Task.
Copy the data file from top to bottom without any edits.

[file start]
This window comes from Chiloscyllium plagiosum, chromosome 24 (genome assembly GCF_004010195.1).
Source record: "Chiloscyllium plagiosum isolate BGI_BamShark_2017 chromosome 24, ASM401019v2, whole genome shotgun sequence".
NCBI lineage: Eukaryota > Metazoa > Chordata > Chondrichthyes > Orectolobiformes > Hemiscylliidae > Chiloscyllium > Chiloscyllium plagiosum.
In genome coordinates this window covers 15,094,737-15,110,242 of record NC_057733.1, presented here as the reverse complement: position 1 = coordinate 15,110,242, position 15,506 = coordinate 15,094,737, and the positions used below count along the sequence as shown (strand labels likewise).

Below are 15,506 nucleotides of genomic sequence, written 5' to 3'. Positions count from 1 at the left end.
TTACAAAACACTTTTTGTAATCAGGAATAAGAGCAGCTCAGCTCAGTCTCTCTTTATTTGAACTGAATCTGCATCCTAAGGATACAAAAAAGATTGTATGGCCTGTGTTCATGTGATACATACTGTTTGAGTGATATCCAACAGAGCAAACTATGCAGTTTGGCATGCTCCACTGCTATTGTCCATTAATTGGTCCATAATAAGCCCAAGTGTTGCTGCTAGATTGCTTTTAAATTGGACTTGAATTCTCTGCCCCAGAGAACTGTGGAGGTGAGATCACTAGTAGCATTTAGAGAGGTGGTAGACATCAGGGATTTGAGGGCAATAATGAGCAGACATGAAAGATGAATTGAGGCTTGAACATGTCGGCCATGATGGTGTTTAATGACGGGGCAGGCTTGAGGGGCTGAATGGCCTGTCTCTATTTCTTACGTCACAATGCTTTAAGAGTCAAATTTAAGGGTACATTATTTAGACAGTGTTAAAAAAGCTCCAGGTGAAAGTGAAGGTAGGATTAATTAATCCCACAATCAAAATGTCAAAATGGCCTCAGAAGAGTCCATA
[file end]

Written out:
This window comes from Chiloscyllium plagiosum, chromosome 24 (genome assembly GCF_004010195.1).
Source record: "Chiloscyllium plagiosum isolate BGI_BamShark_2017 chromosome 24, ASM401019v2, whole genome shotgun sequence".
NCBI lineage: Eukaryota > Metazoa > Chordata > Chondrichthyes > Orectolobiformes > Hemiscylliidae > Chiloscyllium > Chiloscyllium plagiosum.
In genome coordinates this window covers 15,094,737-15,110,242 of record NC_057733.1, presented here as the reverse complement: position 1 = coordinate 15,110,242, position 15,506 = coordinate 15,094,737, and the positions used below count along the sequence as shown (strand labels likewise).

Below are 15,506 nucleotides of genomic sequence, written 5' to 3'. Positions count from 1 at the left end.
TTACAAAACACTTTTTGTAATCAGGAATAAGAGCAGCTCAGCTCAGTCTCTCTTTATTTGAACTGAATCTGCATCCTAAGGATACAAAAAAGATTGTATGGCCTGTGTTCATGTGATACATACTGTTTGAGTGATATCCAACAGAGCAAACTATGCAGTTTGGCATGCTCCACTGCTATTGTCCATTAATTGGTCCATAATAAGCCCAAGTGTTGCTGCTAGATTGCTTTTAAATTGGACTTGAATTCTCTGCCCCAGAGAACTGTGGAGGTGAGATCACTAGTAGCATTTAGAGAGGTGGTAGACATCAGGGATTTGAGGGCAATAATGAGCAGACATGAAAGATGAATTGAGGCTTGAACATGTCGGCCATGATGGTGTTTAATGACGGGGCAGGCTTGAGGGGCTGAATGGCCTGTCTCTATTTCTTACGTCACAATGCTTTAAGAGTCAAATTTAAGGGTACATTATTTAGACAGTGTTAAAAAAGCTCCAGGTGAAAGTGAAGGTAGGATTAATTAATCCCACAATCAAAATGTCAAAATGGCCTCAGAAGAGTCCATA